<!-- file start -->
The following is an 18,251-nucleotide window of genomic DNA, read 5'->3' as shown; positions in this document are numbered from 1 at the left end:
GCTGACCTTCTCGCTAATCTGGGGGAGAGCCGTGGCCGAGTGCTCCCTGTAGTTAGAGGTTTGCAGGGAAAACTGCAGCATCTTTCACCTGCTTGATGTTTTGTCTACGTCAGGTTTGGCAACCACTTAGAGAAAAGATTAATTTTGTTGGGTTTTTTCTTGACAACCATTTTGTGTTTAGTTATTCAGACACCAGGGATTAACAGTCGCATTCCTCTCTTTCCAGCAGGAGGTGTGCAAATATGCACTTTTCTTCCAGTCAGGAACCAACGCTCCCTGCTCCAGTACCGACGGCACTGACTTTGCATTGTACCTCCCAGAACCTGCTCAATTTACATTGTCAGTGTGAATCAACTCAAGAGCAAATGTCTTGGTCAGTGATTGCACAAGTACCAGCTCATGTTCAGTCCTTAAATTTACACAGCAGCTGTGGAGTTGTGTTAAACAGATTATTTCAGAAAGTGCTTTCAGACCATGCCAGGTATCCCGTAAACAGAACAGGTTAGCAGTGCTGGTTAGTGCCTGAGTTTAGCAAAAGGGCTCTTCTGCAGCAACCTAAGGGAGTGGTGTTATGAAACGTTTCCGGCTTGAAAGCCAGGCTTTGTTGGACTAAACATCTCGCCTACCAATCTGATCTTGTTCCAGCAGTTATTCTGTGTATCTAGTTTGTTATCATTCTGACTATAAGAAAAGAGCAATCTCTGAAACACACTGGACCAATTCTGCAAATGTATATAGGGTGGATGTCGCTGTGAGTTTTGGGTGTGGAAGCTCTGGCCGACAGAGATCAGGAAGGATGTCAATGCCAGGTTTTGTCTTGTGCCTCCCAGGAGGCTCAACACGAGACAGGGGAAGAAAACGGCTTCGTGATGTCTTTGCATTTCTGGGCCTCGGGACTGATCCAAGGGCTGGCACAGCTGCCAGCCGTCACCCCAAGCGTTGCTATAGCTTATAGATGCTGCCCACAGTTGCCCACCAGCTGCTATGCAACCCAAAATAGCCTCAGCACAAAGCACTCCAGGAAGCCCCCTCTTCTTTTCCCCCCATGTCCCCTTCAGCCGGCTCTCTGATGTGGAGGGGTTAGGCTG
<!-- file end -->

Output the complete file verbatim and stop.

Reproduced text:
The following is an 18,251-nucleotide window of genomic DNA, read 5'->3' as shown; positions in this document are numbered from 1 at the left end:
GCTGACCTTCTCGCTAATCTGGGGGAGAGCCGTGGCCGAGTGCTCCCTGTAGTTAGAGGTTTGCAGGGAAAACTGCAGCATCTTTCACCTGCTTGATGTTTTGTCTACGTCAGGTTTGGCAACCACTTAGAGAAAAGATTAATTTTGTTGGGTTTTTTCTTGACAACCATTTTGTGTTTAGTTATTCAGACACCAGGGATTAACAGTCGCATTCCTCTCTTTCCAGCAGGAGGTGTGCAAATATGCACTTTTCTTCCAGTCAGGAACCAACGCTCCCTGCTCCAGTACCGACGGCACTGACTTTGCATTGTACCTCCCAGAACCTGCTCAATTTACATTGTCAGTGTGAATCAACTCAAGAGCAAATGTCTTGGTCAGTGATTGCACAAGTACCAGCTCATGTTCAGTCCTTAAATTTACACAGCAGCTGTGGAGTTGTGTTAAACAGATTATTTCAGAAAGTGCTTTCAGACCATGCCAGGTATCCCGTAAACAGAACAGGTTAGCAGTGCTGGTTAGTGCCTGAGTTTAGCAAAAGGGCTCTTCTGCAGCAACCTAAGGGAGTGGTGTTATGAAACGTTTCCGGCTTGAAAGCCAGGCTTTGTTGGACTAAACATCTCGCCTACCAATCTGATCTTGTTCCAGCAGTTATTCTGTGTATCTAGTTTGTTATCATTCTGACTATAAGAAAAGAGCAATCTCTGAAACACACTGGACCAATTCTGCAAATGTATATAGGGTGGATGTCGCTGTGAGTTTTGGGTGTGGAAGCTCTGGCCGACAGAGATCAGGAAGGATGTCAATGCCAGGTTTTGTCTTGTGCCTCCCAGGAGGCTCAACACGAGACAGGGGAAGAAAACGGCTTCGTGATGTCTTTGCATTTCTGGGCCTCGGGACTGATCCAAGGGCTGGCACAGCTGCCAGCCGTCACCCCAAGCGTTGCTATAGCTTATAGATGCTGCCCACAGTTGCCCACCAGCTGCTATGCAACCCAAAATAGCCTCAGCACAAAGCACTCCAGGAAGCCCCCTCTTCTTTTCCCCCCATGTCCCCTTCAGCCGGCTCTCTGATGTGGAGGGGTTAGGCTG